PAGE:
A Religious Guide to Sabotaging Your Life

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A Religious Guide to Sabotaging Your Life:

1. Begin with the premise that there is something hopelessly and incurably wrong with you.

2. Believe that your humanity is an affront to God, an obstacle to overcome, and an evil to repress or eradicate.

3. Pin your hopes on the afterlife, and don’t get too interested in the herelife.

4. Mistrust what you most deeply feel.

5. Give others the power and authority to determine what your beliefs, values, opinions, goals, desires, and views are.

6. Fear, reject, condemn, and close yourself off from anything that doesn’t fit with what you got from the above.

7. Focus on behavior modification, checklists, do’s and don’ts, obedience, and keeping the rules when it comes to living your life.

8. Give up or kill off all your needs and desires as a sign of spiritual maturity and call it “dying to self.”

9. Make sure everything and everyone in life is assigned a label or put into a box.

10. Label science, psychology, and art as “secular,” “carnal,” or “worldly,” and stay away from it.

11. Consider talk of love, unity, harmony, peace, beauty and oneness as childish, foolish, idealistic, or dangerous.

12. Draw a line between “sacred” and “secular” and divide up the world accordingly.

13. Divide humankind up into “us” and “them,” and stay away from “them” and judge “them” from a distance.

14. Lock up and throw away the key to your sexuality and get busy focusing on something that is holy.

15. Put forth a valiant effort to project and maintain an image that lines up with the expectations of your religious community, and hide the ways you don’t.

16. Don’t ask questions, rock the boat, challenge authority, think for yourself, or listen to that voice inside… just keep doing or believing even if it violates something deep inside of you.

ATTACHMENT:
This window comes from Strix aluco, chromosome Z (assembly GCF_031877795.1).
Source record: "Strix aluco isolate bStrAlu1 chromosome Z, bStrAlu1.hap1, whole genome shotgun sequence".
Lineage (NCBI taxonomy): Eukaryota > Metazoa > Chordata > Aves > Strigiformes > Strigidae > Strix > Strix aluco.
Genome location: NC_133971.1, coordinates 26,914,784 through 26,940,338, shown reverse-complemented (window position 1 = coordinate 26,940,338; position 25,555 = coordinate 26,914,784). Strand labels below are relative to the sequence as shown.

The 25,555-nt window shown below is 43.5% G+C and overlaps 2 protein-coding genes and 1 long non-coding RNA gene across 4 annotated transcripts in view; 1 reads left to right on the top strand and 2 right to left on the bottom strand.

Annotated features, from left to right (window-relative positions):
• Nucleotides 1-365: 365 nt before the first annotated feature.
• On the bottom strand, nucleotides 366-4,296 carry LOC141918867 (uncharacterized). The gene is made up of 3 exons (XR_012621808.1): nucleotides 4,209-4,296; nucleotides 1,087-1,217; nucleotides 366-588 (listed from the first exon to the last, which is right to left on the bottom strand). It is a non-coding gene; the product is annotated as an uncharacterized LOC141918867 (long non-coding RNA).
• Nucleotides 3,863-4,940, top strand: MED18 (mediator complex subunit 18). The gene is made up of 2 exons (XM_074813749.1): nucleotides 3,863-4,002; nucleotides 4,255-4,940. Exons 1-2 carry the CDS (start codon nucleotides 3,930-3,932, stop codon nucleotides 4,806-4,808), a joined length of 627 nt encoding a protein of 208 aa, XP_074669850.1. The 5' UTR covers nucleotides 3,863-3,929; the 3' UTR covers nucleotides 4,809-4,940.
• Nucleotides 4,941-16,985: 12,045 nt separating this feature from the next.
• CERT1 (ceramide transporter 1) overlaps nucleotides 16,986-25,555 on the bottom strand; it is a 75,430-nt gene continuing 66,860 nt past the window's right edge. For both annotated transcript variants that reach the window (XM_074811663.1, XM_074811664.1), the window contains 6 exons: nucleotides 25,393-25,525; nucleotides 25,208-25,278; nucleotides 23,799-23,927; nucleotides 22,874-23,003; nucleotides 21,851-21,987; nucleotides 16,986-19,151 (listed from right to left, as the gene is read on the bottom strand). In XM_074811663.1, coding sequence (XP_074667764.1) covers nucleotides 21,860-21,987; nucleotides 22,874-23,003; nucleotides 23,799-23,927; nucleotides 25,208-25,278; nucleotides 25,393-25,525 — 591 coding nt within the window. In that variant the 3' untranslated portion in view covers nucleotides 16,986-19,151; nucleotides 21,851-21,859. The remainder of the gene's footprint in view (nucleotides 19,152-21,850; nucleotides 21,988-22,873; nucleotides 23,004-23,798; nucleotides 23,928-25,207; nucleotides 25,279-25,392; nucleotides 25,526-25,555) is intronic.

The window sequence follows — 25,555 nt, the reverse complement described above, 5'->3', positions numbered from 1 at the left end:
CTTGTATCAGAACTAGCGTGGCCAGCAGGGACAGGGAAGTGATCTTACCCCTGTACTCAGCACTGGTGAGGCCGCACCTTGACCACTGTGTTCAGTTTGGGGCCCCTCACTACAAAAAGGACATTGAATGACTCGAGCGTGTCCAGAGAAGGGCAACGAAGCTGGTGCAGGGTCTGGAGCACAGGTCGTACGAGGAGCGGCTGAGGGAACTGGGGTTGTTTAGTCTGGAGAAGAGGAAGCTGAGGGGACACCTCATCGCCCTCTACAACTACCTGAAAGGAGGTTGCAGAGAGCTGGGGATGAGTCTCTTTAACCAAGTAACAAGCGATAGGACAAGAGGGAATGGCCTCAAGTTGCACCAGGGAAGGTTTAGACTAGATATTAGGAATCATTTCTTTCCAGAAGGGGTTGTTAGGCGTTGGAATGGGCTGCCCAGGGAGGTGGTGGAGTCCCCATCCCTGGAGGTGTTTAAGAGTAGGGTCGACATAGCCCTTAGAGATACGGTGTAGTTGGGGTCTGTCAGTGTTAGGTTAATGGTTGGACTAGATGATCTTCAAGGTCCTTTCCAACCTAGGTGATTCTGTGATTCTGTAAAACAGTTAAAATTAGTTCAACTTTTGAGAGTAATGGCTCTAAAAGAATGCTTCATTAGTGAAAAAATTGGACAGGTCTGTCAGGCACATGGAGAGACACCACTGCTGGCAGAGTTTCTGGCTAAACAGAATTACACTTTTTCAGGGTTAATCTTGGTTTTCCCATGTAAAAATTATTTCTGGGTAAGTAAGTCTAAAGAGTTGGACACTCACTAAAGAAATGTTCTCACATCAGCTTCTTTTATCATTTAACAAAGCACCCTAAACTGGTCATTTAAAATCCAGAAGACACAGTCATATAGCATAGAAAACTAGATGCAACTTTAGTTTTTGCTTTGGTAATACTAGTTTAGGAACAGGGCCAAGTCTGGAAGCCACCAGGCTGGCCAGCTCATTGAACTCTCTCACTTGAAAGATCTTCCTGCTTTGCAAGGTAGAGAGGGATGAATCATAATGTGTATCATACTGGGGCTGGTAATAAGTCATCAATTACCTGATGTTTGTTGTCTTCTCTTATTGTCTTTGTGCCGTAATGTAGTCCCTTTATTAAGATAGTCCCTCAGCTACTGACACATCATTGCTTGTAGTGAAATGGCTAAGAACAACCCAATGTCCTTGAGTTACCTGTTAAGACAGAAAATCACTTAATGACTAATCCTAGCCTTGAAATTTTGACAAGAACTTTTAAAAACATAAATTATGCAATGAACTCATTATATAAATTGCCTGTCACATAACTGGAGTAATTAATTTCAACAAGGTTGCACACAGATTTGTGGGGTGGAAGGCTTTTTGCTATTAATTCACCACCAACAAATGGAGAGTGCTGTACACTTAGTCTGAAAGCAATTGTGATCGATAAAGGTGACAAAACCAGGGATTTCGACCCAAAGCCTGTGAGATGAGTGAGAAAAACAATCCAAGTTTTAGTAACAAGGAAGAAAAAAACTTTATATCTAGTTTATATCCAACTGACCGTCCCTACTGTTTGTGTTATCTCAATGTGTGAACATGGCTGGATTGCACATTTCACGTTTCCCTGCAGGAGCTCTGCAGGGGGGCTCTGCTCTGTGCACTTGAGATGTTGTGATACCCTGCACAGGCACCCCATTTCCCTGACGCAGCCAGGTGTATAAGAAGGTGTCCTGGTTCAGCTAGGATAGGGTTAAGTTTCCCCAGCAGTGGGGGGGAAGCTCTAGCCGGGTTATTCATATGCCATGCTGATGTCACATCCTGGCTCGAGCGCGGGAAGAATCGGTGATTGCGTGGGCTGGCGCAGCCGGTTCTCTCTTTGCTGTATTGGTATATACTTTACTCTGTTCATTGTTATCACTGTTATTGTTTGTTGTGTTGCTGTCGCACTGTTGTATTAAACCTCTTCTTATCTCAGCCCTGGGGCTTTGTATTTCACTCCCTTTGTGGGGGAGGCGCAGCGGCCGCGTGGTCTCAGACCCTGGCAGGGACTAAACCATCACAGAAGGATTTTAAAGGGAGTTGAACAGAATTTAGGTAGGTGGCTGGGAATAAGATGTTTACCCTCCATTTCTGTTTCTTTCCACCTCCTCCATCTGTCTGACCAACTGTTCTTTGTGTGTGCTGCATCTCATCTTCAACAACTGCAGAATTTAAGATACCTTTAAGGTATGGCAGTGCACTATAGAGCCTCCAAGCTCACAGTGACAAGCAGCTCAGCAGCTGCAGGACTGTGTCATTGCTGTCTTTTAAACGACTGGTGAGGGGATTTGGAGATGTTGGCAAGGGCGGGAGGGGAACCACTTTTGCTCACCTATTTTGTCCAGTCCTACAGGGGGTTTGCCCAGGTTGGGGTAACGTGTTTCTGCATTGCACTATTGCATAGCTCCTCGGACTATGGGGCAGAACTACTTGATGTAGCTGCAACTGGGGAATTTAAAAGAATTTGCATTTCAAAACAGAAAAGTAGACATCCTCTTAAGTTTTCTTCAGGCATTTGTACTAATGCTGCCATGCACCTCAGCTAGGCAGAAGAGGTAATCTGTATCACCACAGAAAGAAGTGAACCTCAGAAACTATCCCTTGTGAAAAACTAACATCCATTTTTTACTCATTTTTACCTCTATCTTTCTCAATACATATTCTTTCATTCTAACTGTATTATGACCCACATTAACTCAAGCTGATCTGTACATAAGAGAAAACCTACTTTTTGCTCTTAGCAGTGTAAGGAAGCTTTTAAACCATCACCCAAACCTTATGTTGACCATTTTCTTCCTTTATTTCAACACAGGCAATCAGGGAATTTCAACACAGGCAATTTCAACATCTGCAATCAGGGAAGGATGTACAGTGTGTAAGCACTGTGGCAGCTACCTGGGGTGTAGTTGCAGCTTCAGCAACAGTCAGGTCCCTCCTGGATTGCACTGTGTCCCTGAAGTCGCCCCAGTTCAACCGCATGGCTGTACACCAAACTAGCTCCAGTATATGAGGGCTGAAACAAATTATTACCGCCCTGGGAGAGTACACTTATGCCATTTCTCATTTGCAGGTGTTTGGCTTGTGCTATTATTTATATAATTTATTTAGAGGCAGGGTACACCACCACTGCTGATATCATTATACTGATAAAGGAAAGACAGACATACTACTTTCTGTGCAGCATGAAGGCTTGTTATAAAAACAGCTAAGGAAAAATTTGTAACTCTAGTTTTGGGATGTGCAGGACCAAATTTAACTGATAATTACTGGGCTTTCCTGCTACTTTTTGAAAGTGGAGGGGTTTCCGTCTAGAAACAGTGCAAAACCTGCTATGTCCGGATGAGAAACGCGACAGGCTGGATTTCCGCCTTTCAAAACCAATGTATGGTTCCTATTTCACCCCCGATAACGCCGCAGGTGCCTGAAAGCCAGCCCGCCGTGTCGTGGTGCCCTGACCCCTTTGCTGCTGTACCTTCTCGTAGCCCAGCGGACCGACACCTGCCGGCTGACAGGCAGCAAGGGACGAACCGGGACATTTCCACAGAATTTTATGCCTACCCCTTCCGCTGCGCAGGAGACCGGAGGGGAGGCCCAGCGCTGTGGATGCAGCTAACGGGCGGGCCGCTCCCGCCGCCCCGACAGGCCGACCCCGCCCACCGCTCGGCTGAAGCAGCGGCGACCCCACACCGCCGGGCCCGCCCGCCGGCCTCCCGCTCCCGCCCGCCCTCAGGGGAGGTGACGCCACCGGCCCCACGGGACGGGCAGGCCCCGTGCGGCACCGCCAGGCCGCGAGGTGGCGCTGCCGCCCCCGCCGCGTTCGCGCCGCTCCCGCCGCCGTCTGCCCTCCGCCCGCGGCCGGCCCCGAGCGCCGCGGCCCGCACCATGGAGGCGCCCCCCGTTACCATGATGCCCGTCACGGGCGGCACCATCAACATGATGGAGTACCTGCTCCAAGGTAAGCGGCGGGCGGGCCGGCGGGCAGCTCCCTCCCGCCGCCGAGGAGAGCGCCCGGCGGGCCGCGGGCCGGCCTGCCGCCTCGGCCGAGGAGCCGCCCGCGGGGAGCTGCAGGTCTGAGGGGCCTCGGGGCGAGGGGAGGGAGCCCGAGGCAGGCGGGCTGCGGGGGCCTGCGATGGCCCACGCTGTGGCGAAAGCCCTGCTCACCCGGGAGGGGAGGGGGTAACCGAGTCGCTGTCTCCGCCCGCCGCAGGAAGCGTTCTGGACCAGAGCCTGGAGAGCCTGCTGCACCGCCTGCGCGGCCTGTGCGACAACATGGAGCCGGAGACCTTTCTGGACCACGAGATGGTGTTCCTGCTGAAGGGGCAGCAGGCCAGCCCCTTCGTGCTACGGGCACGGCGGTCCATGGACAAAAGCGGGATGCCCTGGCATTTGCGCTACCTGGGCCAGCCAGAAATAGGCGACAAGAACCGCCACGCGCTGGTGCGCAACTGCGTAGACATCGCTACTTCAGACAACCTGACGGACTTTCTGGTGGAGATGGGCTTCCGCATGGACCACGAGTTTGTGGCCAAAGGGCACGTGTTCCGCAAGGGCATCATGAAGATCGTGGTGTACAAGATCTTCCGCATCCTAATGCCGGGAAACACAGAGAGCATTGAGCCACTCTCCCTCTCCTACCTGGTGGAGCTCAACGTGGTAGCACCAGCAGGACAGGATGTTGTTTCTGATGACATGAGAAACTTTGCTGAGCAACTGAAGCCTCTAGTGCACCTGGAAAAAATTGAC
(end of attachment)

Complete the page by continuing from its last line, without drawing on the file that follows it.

– Jim Palmer, Notes from (Over) the Edge

(Photo by Darla Winn)

Latest Comments

  1. James Dare says:

    Jim I am a recovering alcoholic from janesville wi. I am currently at a recovery home in Harvard il. I spent 8 days in detox & 28 days at Nova, a rehab center in Oshkosh wi. I have been here at the freedom farm in Harvard since April 1. The freedom farm is a very special place for alcoholics that have struggled with relapse. There are 14 beds available for men who have struggled with relapse & recovery. We are situated on 7 beautiful acres close to Harvard northern il . It was born 16 years ago by a very successful gentleman, Paul from Rockford who saw a real need for recovering chronic alcoholics without the financial capability ability to a aftercare treatment facility. We have an extensive program that includes daily sessions in the Gorky relapse program, and 9 aa meetings per week at various nearby towns. In addition to Gorsky, we have 3/4 meetings daily on the recovery process with art rehab & psycho drama being important parts of that program. We have a group that is dedicated to a book that is assigned for reading . That is how I got to know j Palmer. Your book “divine nobodies” was assigned in may for review . This book has opened a spiritual door for me that I was struggling to see. I have 6 kids & have asked them to read your book . they were all raised in the methodist & baptist church, they are 18-35, all great kids and felt that your book could open some new doors for their relationship with god. it did for me I just wanted to reach out to you and tell you how grateful i am for being introduced to your” no nonsense relationship with god” it is,along with freedom farm making a difference in my life. Thank you James a. Dare

    Sent from my iPhone

    • jimpalmer1 says:

      Hey, James. I am so grateful for your encouragement. It means so much to me to know that I have contributed in some way to your journey. I have never heard of the Freedom Farm before, and I’m so glad I know about it now. What an awesome place, program, and community! I want to acknowledge you for your courage to confront your struggle with alcohol. A neighbor of mine recently had a leg amputated and may not live as a result of his alcoholism.Thank you for being a witness and example, letting others know that recovery is possible. Thanks for being my friend, and sharing this journey with me.

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